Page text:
You know how they say, "you never know what you've got till it's gone?" Well I'm living that song right now. I LOVED my 24-105 f/4L... loved the stabilization, sharpness, and FL range (mostly 24-35 and 105 mm, not so much the middle bit), it almost NEVER came off my 5DII (I had other glass: 70-200 f/4L IS + 1.4X TC, Sigma 50 f/1.4, 15mm fisheye, 85 f/1.8, 100 f/2.8 macro). But... despite how flexible and sharp it was, it had somewhat harsh bokeh, very similar to the 24-120 f/4G's. So rather than do the smart thing and getting the even better Nikon equivalent, the 24-120 f/4G, and ignoring all its advantages, I went after great bokeh and went with mostly primes (14mm Samyang f/2.8, 35mm and 85mm Sigma f/1.4s).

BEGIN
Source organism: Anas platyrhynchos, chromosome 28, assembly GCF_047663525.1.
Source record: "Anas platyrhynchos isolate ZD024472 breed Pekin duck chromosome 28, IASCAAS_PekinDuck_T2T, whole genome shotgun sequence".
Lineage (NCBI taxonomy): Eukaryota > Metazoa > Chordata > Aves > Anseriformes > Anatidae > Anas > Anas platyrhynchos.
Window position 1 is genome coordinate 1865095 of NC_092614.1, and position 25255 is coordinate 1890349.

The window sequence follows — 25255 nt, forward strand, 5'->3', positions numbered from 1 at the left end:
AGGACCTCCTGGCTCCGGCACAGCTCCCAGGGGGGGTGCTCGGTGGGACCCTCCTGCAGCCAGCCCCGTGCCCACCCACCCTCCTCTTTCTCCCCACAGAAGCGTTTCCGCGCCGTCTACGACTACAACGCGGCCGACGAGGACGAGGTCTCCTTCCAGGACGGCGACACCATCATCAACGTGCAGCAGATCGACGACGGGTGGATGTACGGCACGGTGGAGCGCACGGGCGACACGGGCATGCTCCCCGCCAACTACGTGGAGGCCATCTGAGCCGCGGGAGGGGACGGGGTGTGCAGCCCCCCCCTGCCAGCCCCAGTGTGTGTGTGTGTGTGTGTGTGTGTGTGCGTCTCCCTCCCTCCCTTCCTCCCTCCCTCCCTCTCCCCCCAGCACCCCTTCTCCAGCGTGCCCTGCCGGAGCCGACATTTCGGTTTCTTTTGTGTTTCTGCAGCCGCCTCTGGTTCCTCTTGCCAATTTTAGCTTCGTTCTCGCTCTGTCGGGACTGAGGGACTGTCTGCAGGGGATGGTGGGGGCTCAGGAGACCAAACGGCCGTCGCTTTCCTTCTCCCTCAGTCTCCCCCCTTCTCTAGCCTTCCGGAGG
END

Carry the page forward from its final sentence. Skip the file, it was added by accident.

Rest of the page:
I attended an employee's wedding a couple of weeks ago (1 day after I got my gear), and the 85mm f/1.4 was AWESOME, so great for event stuff with creamy bokeh. So far 4 days into our Venice (Italy) trip... the mostly primes experiment has been a fail. The shots I AM getting with the primes are AMAZING, sharp (the 85 focuses better than the 35), and with super creamy bokeh. But I'm missing shots and swapping lenses like a fool. I'm new to Nikon and the reversed bayonet mount twist direction is still kicking my arse, so lens changes will get more fluid with time, but for now, it's discouraging. (Seriously, Nikon, ever heard of leftey loosey, rightey tightey?)
Unless I get super slick at swapping lenses (3-5 seconds or less) in the next 5 days (the end of our Italy vacation), I may have to give up on the mostly primes experiment. At this point I'm leaning toward a 24-120 f/4G, 16-35 f/4G, and 80-400 AF-S, though it will take time to acquire those lenses one at a time.